The diplomatic missives released by Wikileaks last week show that the U.S. was quietly dismayed by Mexico's inability to dismantle its powerful cartels. But they also give deeper insight into the role that U.S. intelligence has played in Mexico -- and some concern that rival political parties can change that.
The 2,800 cables between American diplomats reveal the depth to which American intelligence helped in the capture of some of Mexico's drug lords. But they also show a concern that the former ruling party, the Institutional Revolutionary Party or PRI, may make a comeback.
American law enforcement has worked in Mexico for decades, but they haven't enjoyed the access they have now until President Felipe Calderón took office. Buried in the dispatches disseminated by Wikileaks activists are messages from top embassy officials, worried about the rise of the PRI and a return to an older way of doing things.
For more than 70 years, the PRI held power in Mexico. It weakened dramatically in the 90s amid accusations that its presidents and generals were in the pay of the Juárez Cartel.
And now, just as the American embassy feared in those messages a year ago, the party is rising again. Last summer, the PRI won nine of the twelve gubernatorial seats in the country. This week, a major Mexican newspaper released a poll. They show voters favor the PRI for 2012's presidency.
"I think that there's a real sense of apprehension on the part of U.S. authorities about the possibility of political change in 2012 in Mexico, particularly the idea that the PRI, the old ruling party, would return to power," said David Shirk, director of the Trans-Border Institute at the University of San Diego.
Even in the middle of a war that's decimated regions of Mexico, there's been some successes, key arrests of some of the most savage players. In the past year, acting on American information, the Mexican government killed Arturo Beltrán Leyva, a rival to the Sinaloa Cartel. Then it arrested "El Teo" Garcia in Tijuana. Its most recent victory: Tony Tormenta, a high profile leader within the Gulf Cartel.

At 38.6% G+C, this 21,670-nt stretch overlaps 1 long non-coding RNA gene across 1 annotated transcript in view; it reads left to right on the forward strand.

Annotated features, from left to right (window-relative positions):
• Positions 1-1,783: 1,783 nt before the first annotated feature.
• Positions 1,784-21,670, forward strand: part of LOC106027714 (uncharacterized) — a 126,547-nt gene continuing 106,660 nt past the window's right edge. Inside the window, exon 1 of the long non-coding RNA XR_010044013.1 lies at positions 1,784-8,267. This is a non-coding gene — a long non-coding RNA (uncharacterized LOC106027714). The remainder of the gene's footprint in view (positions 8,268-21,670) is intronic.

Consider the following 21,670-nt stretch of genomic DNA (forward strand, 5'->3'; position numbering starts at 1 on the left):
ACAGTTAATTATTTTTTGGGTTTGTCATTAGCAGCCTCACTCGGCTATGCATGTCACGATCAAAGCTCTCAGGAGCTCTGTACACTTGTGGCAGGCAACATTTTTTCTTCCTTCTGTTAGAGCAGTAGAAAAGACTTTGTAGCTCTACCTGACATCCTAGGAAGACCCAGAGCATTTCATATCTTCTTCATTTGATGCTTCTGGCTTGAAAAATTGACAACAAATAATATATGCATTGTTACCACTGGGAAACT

Andrew Seeley, director of the Mexico Institute at the Woodrow Wilson Center, says the intelligence sharing was crucial to those takedowns.
"We're seeing a lot of this right now in Ciudad Juárez, we're seeing it in the border cities in Sonora, near Arizona, in Tijuana, lots of intelligence sharing – but also inside Mexico, where the U.S. government often has very good intelligence on some of the top leaders of the cartels they're able to share with their Mexican counterparts so they can locate them," Seeley said.
Another dispatch criticizes the Army as a blundering holdover of the Mexican revolution. John Bailey, a Georgetown professor who works in Mexico, says the Mexican Army proved a poor choice for engaging the cartels.
"The army is a big hulking bureaucracy that doesn't respond very well to the kind of police operational intelligence," Bailey says. "So the Americans are turning more to the Mexican Marines."
Carlos Pascual, the U.S. ambassador to Mexico, has said the Wikileaks "illegal disclosure" will not hurt relations between the two countries.
Read the Wikileaks cables about Mexico in Spain's El País newspaper.